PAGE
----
In this course, you will learn about the marketing process and examine the range of marketing decisions that an organization must make in order to sell its products and services. You will also learn how to think like a marketer, discovering that the focus of marketing has always been on the consumer. You will begin to ask, "Who is the consumer of goods and services?” What does the consumer need? What does the consumer want? Marketing is an understanding of how to communicate with the consumer, and is characterized by four activities:
- Creating products and services that serve consumers
- Communicating a clear value proposition
- Delivering products and services in a way that optimizes value
- Exchanging, or trading, value for those offerings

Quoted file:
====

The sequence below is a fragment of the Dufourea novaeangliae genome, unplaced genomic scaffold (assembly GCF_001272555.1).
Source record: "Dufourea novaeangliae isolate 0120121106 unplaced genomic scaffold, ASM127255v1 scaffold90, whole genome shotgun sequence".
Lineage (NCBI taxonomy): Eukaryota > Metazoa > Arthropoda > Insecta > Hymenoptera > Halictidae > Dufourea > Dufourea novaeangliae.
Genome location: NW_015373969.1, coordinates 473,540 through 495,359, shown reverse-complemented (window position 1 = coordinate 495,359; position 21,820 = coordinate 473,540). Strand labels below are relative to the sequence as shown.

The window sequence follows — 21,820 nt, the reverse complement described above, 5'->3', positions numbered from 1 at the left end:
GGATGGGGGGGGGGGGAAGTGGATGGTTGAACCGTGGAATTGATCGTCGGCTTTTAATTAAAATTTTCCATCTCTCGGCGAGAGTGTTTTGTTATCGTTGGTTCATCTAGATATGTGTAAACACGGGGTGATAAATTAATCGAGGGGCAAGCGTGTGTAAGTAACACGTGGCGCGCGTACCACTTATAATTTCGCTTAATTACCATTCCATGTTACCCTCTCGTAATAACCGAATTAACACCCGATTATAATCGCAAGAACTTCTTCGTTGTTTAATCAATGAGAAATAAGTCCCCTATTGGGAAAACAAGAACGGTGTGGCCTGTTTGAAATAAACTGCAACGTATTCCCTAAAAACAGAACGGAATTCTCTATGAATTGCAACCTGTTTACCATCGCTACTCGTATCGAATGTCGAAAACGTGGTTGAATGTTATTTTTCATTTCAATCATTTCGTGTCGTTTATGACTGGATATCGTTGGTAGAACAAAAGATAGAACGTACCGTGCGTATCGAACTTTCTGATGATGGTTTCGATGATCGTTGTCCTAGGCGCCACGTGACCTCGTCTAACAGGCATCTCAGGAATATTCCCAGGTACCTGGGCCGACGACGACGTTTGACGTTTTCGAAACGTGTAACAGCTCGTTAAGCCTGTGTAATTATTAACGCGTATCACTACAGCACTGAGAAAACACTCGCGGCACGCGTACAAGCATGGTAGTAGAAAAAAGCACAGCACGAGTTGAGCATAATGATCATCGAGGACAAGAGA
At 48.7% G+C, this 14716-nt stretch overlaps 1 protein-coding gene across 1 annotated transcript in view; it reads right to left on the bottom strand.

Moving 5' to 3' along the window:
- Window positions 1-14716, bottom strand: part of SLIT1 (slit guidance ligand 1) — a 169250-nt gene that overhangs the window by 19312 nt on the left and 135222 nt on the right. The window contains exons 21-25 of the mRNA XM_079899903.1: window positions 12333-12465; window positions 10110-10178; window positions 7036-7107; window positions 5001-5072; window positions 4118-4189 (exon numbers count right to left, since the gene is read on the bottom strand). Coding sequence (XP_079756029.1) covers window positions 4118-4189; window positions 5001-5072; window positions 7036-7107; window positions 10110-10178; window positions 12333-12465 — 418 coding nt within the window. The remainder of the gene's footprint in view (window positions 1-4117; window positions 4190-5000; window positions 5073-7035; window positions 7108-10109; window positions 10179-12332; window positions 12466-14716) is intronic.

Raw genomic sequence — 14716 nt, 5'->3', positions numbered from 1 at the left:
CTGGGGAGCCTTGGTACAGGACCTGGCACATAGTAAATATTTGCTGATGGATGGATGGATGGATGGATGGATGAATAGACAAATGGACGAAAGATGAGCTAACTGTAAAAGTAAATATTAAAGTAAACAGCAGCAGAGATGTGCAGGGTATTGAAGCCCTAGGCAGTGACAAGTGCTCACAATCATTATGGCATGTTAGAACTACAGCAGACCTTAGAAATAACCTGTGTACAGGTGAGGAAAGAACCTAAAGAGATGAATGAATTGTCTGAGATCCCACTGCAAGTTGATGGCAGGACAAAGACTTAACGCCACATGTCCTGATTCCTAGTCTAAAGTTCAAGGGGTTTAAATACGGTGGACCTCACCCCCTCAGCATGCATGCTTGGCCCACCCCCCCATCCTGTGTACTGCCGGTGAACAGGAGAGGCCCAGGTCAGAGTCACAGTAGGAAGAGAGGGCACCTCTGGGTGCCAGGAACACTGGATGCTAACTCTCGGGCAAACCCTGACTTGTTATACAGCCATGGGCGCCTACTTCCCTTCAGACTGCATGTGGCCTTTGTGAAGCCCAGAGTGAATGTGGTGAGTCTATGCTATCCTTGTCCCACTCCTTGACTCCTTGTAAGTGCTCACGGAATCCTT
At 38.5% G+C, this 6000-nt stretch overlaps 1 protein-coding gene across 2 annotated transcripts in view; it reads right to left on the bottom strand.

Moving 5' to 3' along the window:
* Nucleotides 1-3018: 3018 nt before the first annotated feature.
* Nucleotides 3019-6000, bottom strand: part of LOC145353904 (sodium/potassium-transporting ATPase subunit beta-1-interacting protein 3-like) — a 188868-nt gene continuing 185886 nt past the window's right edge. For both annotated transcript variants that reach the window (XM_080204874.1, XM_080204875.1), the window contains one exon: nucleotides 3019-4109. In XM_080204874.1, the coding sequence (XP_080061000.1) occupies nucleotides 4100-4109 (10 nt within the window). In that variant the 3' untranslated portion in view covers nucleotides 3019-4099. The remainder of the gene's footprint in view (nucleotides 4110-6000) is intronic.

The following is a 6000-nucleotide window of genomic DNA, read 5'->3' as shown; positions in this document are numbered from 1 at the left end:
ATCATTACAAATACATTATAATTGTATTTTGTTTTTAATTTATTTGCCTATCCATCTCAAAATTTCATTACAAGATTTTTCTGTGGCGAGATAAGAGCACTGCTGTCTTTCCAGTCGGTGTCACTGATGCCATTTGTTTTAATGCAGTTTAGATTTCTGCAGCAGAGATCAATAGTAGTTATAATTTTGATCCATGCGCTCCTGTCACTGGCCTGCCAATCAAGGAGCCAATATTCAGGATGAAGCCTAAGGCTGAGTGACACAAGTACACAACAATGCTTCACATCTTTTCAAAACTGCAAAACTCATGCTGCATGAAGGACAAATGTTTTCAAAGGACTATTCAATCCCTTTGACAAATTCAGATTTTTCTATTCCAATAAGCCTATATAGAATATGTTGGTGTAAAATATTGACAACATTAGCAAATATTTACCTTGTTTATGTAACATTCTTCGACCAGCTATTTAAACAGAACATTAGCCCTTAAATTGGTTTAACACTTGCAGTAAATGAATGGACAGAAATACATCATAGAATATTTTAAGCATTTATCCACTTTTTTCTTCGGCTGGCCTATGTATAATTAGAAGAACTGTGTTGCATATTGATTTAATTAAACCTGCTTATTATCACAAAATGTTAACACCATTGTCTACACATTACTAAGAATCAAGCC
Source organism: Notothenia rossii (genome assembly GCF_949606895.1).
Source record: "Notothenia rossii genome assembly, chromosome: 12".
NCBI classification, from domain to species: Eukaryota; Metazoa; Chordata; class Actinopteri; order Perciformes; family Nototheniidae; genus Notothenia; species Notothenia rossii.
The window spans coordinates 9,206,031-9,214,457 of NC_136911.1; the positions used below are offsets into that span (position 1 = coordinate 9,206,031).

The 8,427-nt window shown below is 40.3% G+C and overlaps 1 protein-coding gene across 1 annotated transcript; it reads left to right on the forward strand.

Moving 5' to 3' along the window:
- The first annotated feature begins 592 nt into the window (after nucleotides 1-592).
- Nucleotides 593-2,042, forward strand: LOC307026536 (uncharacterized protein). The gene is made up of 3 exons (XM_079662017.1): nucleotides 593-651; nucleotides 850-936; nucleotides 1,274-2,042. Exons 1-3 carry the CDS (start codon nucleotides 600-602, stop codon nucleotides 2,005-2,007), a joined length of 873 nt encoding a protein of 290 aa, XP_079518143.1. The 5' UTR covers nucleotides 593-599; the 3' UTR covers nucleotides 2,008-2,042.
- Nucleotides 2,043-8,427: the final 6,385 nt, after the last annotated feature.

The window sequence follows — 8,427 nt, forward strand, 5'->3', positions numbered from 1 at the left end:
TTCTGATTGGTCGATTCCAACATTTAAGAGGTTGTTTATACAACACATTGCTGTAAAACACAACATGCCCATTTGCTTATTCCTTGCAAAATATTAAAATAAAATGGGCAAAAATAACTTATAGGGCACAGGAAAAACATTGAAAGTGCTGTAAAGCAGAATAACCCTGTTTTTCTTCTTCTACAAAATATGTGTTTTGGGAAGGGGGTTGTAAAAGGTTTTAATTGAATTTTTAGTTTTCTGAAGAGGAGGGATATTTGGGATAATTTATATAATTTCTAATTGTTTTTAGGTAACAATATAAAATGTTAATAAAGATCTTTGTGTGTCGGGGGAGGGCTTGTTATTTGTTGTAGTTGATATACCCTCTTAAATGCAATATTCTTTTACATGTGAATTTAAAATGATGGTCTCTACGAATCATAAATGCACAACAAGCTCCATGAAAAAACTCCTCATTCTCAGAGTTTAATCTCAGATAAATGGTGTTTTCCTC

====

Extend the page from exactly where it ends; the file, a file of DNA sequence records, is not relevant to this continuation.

Many people incorrectly believe that marketing and advertising are one in the same. In reality, advertising is just one of many tools used in marketing, which is the process by which firms determine which products to offer, how to price those products, and to whom they should be made available. We will also explore various ways in which marketing departments and independent agencies answer these questions - whether through research, analysis, or even trial-and-error. Once a company identifies its customer and product, marketers must then determine the best way to capture the customer's attention. Capturing the customer's attention may entail undercutting competitors on price, aggressively marketing a product with promotions and advertising (as with "As Seen on TV” ads), or specifically targeting ideal customers. The strategy a marketing firm chooses for a particular product is vital to the success of the product. The idea that "great products sell themselves” is simply not true. By the end of this course, you will be familiar with the art and science of marketing a product.